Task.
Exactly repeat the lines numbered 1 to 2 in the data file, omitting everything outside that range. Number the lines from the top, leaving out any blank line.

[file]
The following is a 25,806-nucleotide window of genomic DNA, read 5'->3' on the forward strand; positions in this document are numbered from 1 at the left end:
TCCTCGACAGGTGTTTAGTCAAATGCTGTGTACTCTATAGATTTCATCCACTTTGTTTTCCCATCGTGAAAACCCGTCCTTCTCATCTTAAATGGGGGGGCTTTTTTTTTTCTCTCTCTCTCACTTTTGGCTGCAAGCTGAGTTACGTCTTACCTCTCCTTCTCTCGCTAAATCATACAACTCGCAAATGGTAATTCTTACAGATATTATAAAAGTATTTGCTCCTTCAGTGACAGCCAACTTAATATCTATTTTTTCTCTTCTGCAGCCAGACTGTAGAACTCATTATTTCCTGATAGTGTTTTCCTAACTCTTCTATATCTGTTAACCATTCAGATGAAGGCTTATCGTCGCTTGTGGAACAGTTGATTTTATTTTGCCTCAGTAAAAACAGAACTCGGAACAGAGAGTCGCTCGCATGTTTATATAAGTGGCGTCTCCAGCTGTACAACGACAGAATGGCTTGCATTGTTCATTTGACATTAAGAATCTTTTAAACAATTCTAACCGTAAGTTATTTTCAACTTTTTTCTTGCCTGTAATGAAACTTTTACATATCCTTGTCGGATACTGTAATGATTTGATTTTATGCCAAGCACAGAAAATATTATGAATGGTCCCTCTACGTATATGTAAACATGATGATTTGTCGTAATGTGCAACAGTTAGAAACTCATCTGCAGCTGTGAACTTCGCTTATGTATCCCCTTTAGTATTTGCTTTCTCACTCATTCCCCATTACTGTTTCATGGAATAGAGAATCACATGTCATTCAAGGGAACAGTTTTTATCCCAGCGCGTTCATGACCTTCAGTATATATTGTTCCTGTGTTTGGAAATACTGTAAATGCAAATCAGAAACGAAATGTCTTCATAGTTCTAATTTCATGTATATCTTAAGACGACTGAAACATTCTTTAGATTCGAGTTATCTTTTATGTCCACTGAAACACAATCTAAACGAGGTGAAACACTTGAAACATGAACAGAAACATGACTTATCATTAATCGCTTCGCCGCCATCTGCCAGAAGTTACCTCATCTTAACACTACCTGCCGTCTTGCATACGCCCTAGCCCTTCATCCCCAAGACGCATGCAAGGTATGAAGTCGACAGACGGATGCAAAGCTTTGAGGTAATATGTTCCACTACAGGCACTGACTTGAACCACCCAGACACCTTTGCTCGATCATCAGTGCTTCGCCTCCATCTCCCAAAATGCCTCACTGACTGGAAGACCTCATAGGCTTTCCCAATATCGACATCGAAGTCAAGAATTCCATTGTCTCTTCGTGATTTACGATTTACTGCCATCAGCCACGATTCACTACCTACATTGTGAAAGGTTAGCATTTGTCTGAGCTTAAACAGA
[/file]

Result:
The following is a 25,806-nucleotide window of genomic DNA, read 5'->3' on the forward strand; positions in this document are numbered from 1 at the left end:
TCCTCGACAGGTGTTTAGTCAAATGCTGTGTACTCTATAGATTTCATCCACTTTGTTTTCCCATCGTGAAAACCCGTCCTTCTCATCTTAAATGGGGGGGCTTTTTTTTTTCTCTCTCTCTCACTTTTGGCTGCAAGCTGAGTTACGTCTTACCTCTCCTTCTCTCGCTAAATCATACAACTCGCAAATGGTAATTCTTACAGATATTATAAAAGTATTTGCTCCTTCAGTGACAGCCAACTTAATATCTATTTTTTCTCTTCTGCAGCCAGACTGTAGAACTCATTATTTCCTGATAGTGTTTTCCTAACTCTTCTATATCTGTTAACCATTCAGATGAAGGCTTATCGTCGCTTGTGGAACAGTTGATTTTATTTTGCCTCAGTAAAAACAGAACTCGGAACAGAGAGTCGCTCGCATGTTTATATAAGTGGCGTCTCCAGCTGTACAACGACAGAATGGCTTGCATTGTTCATTTGACATTAAGAATCTTTTAAACAATTCTAACCGTAAGTTATTTTCAACTTTTTTCTTGCCTGTAATGAAACTTTTACATATCCTTGTCGGATACTGTAATGATTTGATTTTATGCCAAGCACAGAAAATATTATGAATGGTCCCTCTACGTATATGTAAACATGATGATTTGTCGTAATGTGCAACAGTTAGAAACTCATCTGCAGCTGTGAACTTCGCTTATGTATCCCCTTTAGTATTTGCTTTCTCACTCATTCCCCATTACTGTTTCATGGAATAGAGAATCACATGTCATTCAAGGGAACAGTTTTTATCCCAGCGCGTTCATGACCTTCAGTATATATTGTTCCTGTGTTTGGAAATACTGTAAATGCAAATCAGAAACGAAATGTCTTCATAGTTCTAATTTCATGTATATCTTAAGACGACTGAAACATTCTTTAGATTCGAGTTATCTTTTATGTCCACTGAAACACAATCTAAACGAGGTGAAACACTTGAAACATGAACAGAAACATGACTTATCATTAATCGCTTCGCCGCCATCTGCCAGAAGTTACCTCATCTTAACACTACCTGCCGTCTTGCATACGCCCTAGCCCTTCATCCCCAAGACGCATGCAAGGTATGAAGTCGACAGACGGATGCAAAGCTTTGAGGTAATATGTTCCACTACAGGCACTGACTTGAACCACCCAGACACCTTTGCTCGATCATCAGTGCTTCGCCTCCATCTCCCAAAATGCCTCACTGACTGGAAGACCTCATAGGCTTTCCCAATATCGACATCGAAGTCAAGAATTCCATTGTCTCTTCGTGATTTACGATTTACTGCCATCAGCCACGATTCACTACCTACATTGTGAAAGGTTAGCATTTGTCTGAGCTTAAACAGA